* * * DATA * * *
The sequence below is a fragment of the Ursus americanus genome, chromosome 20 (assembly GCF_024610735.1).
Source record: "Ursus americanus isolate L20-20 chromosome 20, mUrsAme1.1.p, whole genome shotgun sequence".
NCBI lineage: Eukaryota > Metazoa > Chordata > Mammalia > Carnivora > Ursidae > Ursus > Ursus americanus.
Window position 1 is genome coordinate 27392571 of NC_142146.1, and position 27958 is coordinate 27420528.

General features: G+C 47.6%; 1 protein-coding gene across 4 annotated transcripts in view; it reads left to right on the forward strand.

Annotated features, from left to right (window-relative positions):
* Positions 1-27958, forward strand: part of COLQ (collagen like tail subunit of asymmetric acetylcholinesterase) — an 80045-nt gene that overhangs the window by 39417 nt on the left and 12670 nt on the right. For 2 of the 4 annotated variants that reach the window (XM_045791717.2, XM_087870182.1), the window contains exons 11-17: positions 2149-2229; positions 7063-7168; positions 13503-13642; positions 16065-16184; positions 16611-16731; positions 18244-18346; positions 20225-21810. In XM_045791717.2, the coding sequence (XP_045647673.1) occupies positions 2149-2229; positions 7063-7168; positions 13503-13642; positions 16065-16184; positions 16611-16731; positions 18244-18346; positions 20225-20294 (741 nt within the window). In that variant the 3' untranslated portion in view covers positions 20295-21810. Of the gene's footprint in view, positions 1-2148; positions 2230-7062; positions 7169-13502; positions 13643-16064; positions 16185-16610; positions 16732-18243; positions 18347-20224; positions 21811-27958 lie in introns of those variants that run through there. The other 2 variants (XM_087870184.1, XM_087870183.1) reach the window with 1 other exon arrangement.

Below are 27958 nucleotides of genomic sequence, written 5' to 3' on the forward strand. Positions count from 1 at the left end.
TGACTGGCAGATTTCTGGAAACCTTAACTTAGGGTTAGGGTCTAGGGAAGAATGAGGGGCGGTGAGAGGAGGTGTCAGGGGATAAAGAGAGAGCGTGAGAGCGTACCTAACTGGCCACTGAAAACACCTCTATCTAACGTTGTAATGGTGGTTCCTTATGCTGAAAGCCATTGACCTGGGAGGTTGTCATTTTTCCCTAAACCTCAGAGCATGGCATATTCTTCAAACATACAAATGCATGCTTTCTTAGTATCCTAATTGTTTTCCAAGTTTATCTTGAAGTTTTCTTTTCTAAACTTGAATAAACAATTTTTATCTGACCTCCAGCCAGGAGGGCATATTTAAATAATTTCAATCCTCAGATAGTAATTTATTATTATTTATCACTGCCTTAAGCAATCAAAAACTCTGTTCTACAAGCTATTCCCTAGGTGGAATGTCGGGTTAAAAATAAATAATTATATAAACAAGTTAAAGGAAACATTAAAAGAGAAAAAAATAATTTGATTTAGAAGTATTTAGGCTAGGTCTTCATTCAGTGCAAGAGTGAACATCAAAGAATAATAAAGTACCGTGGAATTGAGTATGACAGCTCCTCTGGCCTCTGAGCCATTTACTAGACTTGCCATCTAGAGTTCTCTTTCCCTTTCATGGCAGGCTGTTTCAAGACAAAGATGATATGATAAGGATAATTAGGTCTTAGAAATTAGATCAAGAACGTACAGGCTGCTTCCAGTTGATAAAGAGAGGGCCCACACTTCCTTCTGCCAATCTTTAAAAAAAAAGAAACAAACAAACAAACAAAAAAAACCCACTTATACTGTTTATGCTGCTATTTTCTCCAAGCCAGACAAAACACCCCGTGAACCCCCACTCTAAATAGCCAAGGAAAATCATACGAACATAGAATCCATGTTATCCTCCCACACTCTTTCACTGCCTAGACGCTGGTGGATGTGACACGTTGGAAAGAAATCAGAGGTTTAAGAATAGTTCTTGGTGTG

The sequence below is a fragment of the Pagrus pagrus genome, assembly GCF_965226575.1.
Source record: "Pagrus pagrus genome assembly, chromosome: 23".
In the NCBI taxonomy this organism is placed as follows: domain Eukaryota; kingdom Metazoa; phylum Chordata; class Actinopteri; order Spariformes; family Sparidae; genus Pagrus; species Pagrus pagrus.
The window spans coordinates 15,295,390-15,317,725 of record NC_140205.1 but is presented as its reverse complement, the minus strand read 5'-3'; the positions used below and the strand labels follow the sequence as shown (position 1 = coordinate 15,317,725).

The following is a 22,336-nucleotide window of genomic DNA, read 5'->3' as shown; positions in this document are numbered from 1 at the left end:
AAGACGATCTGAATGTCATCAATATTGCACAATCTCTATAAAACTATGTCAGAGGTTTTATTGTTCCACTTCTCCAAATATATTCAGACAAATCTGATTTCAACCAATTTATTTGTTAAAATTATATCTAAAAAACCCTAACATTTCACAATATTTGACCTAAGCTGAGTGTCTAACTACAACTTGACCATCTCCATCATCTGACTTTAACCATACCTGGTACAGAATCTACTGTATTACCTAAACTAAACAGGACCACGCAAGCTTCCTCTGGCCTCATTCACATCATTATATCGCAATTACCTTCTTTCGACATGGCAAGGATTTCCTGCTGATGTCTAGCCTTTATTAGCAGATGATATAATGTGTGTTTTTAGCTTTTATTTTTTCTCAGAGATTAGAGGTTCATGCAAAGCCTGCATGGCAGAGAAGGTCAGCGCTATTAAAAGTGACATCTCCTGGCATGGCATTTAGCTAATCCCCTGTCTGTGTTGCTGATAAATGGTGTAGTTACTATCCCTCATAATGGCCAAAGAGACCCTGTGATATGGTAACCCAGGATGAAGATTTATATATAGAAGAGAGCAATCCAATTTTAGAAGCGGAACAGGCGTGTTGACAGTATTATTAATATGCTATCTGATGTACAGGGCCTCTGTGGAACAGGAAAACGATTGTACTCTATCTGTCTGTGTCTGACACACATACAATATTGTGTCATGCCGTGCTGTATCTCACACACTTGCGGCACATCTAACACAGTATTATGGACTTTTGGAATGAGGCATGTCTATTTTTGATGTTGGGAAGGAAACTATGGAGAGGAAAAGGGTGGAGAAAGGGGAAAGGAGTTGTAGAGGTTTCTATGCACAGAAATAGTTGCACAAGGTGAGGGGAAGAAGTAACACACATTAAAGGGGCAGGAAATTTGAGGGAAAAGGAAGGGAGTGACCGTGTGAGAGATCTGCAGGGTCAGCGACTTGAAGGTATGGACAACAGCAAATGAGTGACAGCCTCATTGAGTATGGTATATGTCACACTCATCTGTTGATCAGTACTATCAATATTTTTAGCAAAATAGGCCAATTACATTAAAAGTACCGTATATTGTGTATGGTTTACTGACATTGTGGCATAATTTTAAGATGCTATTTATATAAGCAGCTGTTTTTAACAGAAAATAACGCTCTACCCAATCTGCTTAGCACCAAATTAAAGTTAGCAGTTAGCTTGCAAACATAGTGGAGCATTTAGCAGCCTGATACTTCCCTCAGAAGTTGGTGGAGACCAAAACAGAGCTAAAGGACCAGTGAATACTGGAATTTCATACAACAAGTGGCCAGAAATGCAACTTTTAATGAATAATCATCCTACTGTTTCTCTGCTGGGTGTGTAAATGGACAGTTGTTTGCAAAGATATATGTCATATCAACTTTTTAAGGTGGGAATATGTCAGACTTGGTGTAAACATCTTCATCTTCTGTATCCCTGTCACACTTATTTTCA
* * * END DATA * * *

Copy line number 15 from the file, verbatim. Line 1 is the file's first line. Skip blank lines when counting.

AAGACGATCTGAATGTCATCAATATTGCACAATCTCTATAAAACTATGTCAGAGGTTTTATTGTTCCACTTCTCCAAATATATTCAGACAAATCTGATTTCAACCAATTTATTTGTTAAAATTATATCTAAAAAACCCTAACATTTCACAATATTTGACCTAAGCTGAGTGTCTAACTACAACTTGACCATCTCCATCATCTGACTTTAACCATACCTGGTACAGAATCTACTGTATTACCTAAACTAAACAGGACCACGCAAGCTTCCTCTGGCCTCATTCACATCATTATATCGCAATTACCTTCTTTCGACATGGCAAGGATTTCCTGCTGATGTCTAGCCTTTATTAGCAGATGATATAATGTGTGTTTTTAGCTTTTATTTTTTCTCAGAGATTAGAGGTTCATGCAAAGCCTGCATGGCAGAGAAGGTCAGCGCTATTAAAAGTGACATCTCCTGGCATGGCATTTAGCTAATCCCCTGTCTGTGTTGCTGATAAATGGTGTAGTTACTATCCCTCATAATGGCCAAAGAGACCCTGTGATATGGTAACCCAGGATGAAGATTTATATATAGAAGAGAGCAATCCAATTTTAGAAGCGGAACAGGCGTGTTGACAGTATTATTAATATGCTATCTGATGTACAGGGCCTCTGTGGAACAGGAAAACGATTGTACTCTATCTGTCTGTGTCTGACACACATACAATATTGTGTCATGCCGTGCTGTATCTCACACACTTGCGGCACATCTAACACAGTATTATGGACTTTTGGAATGAGGCATGTCTATTTTTGATGTTGGGAAGGAAACTATGGAGAGGAAAAGGGTGGAGAAAGGGGAAAGGAGTTGTAGAGGTTTCTATGCACAGAAATAGTTGCACAAGGTGAGGGGAAGAAGTAACACACATTAAAGGGGCAGGAAATTTGAGGGAAAAGGAAGGGAGTGACCGTGTGAGAGATCTGCAGGGTCAGCGACTTGAAGGTATGGACAACAGCAAATGAGTGACAGCCTCATTGAGTATGGTATATGTCACACTCATCTGTTGATCAGTACTATCAATATTTTTAGCAAAATAGGCCAATTACATTAAAAGTACCGTATATTGTGTATGGTTTACTGACATTGTGGCATAATTTTAAGATGCTATTTATATAAGCAGCTGTTTTTAACAGAAAATAACGCTCTACCCAATCTGCTTAGCACCAAATTAAAGTTAGCAGTTAGCTTGCAAACATAGTGGAGCATTTAGCAGCCTGATACTTCCCTCAGAAGTTGGTGGAGACCAAAACAGAGCTAAAGGACCAGTGAATACTGGAATTTCATACAACAAGTGGCCAGAAATGCAACTTTTAATGAATAATCATCCTACTGTTTCTCTGCTGGGTGTGTAAATGGACAGTTGTTTGCAAAGATATATGTCATATCAACTTTTTAAGGTGGGAATATGTCAGACTTGGTGTAAACATCTTCATCTTCTGTATCCCTGTCACACTTATTTTCA